Employers are increasingly cottoning on to the fact that workers who don’t have spend so much time commuting will put in longer shifts.
The Olympics proved to many companies, especially London ones, that it was possible for employees to be productive without physically turning up to the same office every day.
According to workplace provider Regus, which has centres in Milton Keynes, Hemel Hempstead and Luton, nearly half of professionals based in Bedfordshire, Hertfordshire and Buckinghamshire already work flexibly.
That doesn’t just mean home working but working from different locations.
Regus reckons that the option to work more flexibly helps employees reduce the cost and stress associated with commuting and reclaim the hours lost in limbo between their work and home lives.
Steve Purdy, UK MD at Regus said: “Confirming previous Regus research linking happier and healthier workers to greater productivity, more than half of professionals say they would devote at least some of the time saved on gruelling commutes to working more. So the benefits of flexible working are twofold, on the one hand workers are more relaxed and healthy and on the other they are also more productive benefitting the business too.”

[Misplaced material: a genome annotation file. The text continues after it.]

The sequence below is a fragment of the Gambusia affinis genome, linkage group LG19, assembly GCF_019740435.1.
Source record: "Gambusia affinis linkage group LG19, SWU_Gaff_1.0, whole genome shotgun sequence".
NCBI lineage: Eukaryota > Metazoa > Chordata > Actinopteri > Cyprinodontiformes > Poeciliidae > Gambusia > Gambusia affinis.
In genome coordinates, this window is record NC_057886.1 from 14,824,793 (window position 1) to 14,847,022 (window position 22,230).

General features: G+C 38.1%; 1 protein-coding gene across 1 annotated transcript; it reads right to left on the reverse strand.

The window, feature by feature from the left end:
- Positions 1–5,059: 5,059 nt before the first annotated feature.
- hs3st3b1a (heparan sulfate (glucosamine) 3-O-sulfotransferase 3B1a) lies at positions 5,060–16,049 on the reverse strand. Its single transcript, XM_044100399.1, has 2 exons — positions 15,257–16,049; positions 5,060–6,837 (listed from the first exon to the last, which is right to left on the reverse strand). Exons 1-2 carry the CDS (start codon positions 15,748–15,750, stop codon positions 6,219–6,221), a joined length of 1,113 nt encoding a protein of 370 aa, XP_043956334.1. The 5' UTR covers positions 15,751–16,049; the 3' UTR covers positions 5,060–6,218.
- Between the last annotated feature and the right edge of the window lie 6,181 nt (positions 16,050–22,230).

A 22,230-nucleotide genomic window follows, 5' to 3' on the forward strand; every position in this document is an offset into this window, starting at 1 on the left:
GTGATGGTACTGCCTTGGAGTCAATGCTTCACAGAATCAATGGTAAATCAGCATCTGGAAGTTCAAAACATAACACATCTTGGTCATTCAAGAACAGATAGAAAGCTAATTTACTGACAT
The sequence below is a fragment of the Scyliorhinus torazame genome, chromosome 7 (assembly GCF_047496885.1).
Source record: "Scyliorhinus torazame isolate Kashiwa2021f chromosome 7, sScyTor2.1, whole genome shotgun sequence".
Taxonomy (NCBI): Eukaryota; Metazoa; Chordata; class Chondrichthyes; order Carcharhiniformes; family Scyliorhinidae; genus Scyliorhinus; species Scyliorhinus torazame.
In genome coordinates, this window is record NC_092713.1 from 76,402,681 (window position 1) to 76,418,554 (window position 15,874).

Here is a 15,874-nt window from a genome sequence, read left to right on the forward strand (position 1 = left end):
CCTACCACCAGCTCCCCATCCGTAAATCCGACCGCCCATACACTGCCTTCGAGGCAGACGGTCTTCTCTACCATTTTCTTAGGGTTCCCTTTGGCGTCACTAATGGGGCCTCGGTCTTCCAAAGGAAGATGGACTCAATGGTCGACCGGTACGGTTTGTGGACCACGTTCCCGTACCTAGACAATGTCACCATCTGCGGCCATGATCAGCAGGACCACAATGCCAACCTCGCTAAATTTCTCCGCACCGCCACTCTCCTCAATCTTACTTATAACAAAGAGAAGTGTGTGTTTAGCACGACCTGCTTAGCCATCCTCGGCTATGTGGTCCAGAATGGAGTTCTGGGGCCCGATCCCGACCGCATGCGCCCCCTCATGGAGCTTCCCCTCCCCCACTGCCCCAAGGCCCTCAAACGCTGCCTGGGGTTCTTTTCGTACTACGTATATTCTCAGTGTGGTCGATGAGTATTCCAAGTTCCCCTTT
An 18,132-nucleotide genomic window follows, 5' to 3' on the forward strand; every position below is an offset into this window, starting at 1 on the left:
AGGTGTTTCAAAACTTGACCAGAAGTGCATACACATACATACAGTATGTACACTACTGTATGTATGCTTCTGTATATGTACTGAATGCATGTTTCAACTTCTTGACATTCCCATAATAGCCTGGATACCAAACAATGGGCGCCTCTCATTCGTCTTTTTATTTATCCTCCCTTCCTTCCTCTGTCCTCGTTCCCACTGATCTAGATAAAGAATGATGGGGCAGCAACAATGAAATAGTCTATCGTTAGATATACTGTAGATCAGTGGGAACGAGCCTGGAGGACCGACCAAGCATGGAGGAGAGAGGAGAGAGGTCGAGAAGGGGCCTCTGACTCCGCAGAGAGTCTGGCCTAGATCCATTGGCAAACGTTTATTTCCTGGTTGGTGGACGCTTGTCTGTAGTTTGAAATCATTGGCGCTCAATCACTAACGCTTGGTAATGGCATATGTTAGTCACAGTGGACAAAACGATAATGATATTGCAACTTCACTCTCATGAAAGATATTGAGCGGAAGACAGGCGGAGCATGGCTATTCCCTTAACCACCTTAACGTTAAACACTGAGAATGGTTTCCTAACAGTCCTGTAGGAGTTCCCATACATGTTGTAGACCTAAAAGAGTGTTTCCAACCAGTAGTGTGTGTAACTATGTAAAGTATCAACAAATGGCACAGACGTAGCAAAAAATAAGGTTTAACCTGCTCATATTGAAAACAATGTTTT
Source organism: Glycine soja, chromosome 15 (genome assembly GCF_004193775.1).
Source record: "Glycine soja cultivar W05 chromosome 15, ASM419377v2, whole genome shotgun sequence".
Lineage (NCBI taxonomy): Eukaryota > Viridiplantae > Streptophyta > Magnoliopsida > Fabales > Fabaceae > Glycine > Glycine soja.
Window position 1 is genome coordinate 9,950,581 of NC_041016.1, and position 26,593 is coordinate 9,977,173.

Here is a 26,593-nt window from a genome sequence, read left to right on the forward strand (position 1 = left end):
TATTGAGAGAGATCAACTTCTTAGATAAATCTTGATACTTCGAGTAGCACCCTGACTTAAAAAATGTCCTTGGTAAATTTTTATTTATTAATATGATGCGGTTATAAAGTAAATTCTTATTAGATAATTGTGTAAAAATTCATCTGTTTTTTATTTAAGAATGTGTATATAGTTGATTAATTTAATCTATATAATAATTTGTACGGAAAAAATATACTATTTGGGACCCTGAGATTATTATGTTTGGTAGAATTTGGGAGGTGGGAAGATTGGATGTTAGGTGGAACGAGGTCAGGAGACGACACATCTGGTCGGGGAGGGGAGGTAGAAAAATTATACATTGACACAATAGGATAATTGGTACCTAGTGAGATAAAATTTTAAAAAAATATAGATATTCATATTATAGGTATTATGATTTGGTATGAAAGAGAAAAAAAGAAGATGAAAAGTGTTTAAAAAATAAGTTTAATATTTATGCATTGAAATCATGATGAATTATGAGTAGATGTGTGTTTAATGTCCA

Other time saved is used for family time and fitness activities like going to the gym, Regus says.
Unsurprisingly perhaps, Regus reckons more companies would benefit from having a flexible working culture. But the firm says many workers’ aspirations to reduce the frequency of their commute are thwarted by employer attitudes. Company office culture is one blockage.
Mr Purdy added: “Even without this summer’s events, those who commute to London – and other UK cities - are only too familiar with the stress, expense and long hours associated with relying on public transport infrastructure. Employers in the three counties may find that the temporary changes they make this summer could lead them to reassess their attitude towards the fixed workplace in the future.
“Across the country, the number of professionals that are able to choose between different work locations is substantial. But there is still much progress to be made to help all workers benefit from more flexible conditions. This is especially true when the win-win benefits of slashing commutes are analysed.”